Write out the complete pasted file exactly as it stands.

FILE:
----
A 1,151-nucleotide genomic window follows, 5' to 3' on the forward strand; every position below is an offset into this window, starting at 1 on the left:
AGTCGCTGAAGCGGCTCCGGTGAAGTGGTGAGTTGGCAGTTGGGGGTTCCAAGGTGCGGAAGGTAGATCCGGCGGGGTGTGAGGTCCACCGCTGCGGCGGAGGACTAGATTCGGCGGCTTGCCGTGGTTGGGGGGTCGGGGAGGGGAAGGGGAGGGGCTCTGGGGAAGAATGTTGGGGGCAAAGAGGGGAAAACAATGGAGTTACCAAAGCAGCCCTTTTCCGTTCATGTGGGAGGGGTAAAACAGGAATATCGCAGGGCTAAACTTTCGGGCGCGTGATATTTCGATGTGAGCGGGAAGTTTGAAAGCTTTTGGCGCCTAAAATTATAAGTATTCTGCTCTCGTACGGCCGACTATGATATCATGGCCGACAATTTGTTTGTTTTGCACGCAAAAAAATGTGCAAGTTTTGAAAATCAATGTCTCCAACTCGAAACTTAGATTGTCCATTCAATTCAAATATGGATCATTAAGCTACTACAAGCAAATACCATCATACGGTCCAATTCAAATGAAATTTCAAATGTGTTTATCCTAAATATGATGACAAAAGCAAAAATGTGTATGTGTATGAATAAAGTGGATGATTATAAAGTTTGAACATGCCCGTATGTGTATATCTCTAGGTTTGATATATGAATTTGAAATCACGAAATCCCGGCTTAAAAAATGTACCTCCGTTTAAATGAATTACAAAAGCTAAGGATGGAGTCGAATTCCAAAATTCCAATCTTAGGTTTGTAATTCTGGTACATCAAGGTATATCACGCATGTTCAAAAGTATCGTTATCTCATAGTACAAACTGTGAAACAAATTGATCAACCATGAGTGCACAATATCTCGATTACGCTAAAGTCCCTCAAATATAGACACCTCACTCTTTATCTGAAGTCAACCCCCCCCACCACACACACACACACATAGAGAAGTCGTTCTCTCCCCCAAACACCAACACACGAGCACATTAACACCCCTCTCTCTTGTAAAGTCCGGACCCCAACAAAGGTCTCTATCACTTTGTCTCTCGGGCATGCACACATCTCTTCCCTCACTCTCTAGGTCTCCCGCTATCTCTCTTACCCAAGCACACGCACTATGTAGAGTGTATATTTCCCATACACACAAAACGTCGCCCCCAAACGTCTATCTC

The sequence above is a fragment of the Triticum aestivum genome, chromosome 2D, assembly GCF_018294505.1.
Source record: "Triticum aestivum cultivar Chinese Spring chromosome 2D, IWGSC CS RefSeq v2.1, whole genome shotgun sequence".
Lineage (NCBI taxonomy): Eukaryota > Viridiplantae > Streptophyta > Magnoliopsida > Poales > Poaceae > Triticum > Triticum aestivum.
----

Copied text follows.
A 1,151-nucleotide genomic window follows, 5' to 3' on the forward strand; every position below is an offset into this window, starting at 1 on the left:
AGTCGCTGAAGCGGCTCCGGTGAAGTGGTGAGTTGGCAGTTGGGGGTTCCAAGGTGCGGAAGGTAGATCCGGCGGGGTGTGAGGTCCACCGCTGCGGCGGAGGACTAGATTCGGCGGCTTGCCGTGGTTGGGGGGTCGGGGAGGGGAAGGGGAGGGGCTCTGGGGAAGAATGTTGGGGGCAAAGAGGGGAAAACAATGGAGTTACCAAAGCAGCCCTTTTCCGTTCATGTGGGAGGGGTAAAACAGGAATATCGCAGGGCTAAACTTTCGGGCGCGTGATATTTCGATGTGAGCGGGAAGTTTGAAAGCTTTTGGCGCCTAAAATTATAAGTATTCTGCTCTCGTACGGCCGACTATGATATCATGGCCGACAATTTGTTTGTTTTGCACGCAAAAAAATGTGCAAGTTTTGAAAATCAATGTCTCCAACTCGAAACTTAGATTGTCCATTCAATTCAAATATGGATCATTAAGCTACTACAAGCAAATACCATCATACGGTCCAATTCAAATGAAATTTCAAATGTGTTTATCCTAAATATGATGACAAAAGCAAAAATGTGTATGTGTATGAATAAAGTGGATGATTATAAAGTTTGAACATGCCCGTATGTGTATATCTCTAGGTTTGATATATGAATTTGAAATCACGAAATCCCGGCTTAAAAAATGTACCTCCGTTTAAATGAATTACAAAAGCTAAGGATGGAGTCGAATTCCAAAATTCCAATCTTAGGTTTGTAATTCTGGTACATCAAGGTATATCACGCATGTTCAAAAGTATCGTTATCTCATAGTACAAACTGTGAAACAAATTGATCAACCATGAGTGCACAATATCTCGATTACGCTAAAGTCCCTCAAATATAGACACCTCACTCTTTATCTGAAGTCAACCCCCCCCACCACACACACACACACATAGAGAAGTCGTTCTCTCCCCCAAACACCAACACACGAGCACATTAACACCCCTCTCTCTTGTAAAGTCCGGACCCCAACAAAGGTCTCTATCACTTTGTCTCTCGGGCATGCACACATCTCTTCCCTCACTCTCTAGGTCTCCCGCTATCTCTCTTACCCAAGCACACGCACTATGTAGAGTGTATATTTCCCATACACACAAAACGTCGCCCCCAAACGTCTATCTC

The sequence above is a fragment of the Triticum aestivum genome, chromosome 2D, assembly GCF_018294505.1.
Source record: "Triticum aestivum cultivar Chinese Spring chromosome 2D, IWGSC CS RefSeq v2.1, whole genome shotgun sequence".
Lineage (NCBI taxonomy): Eukaryota > Viridiplantae > Streptophyta > Magnoliopsida > Poales > Poaceae > Triticum > Triticum aestivum.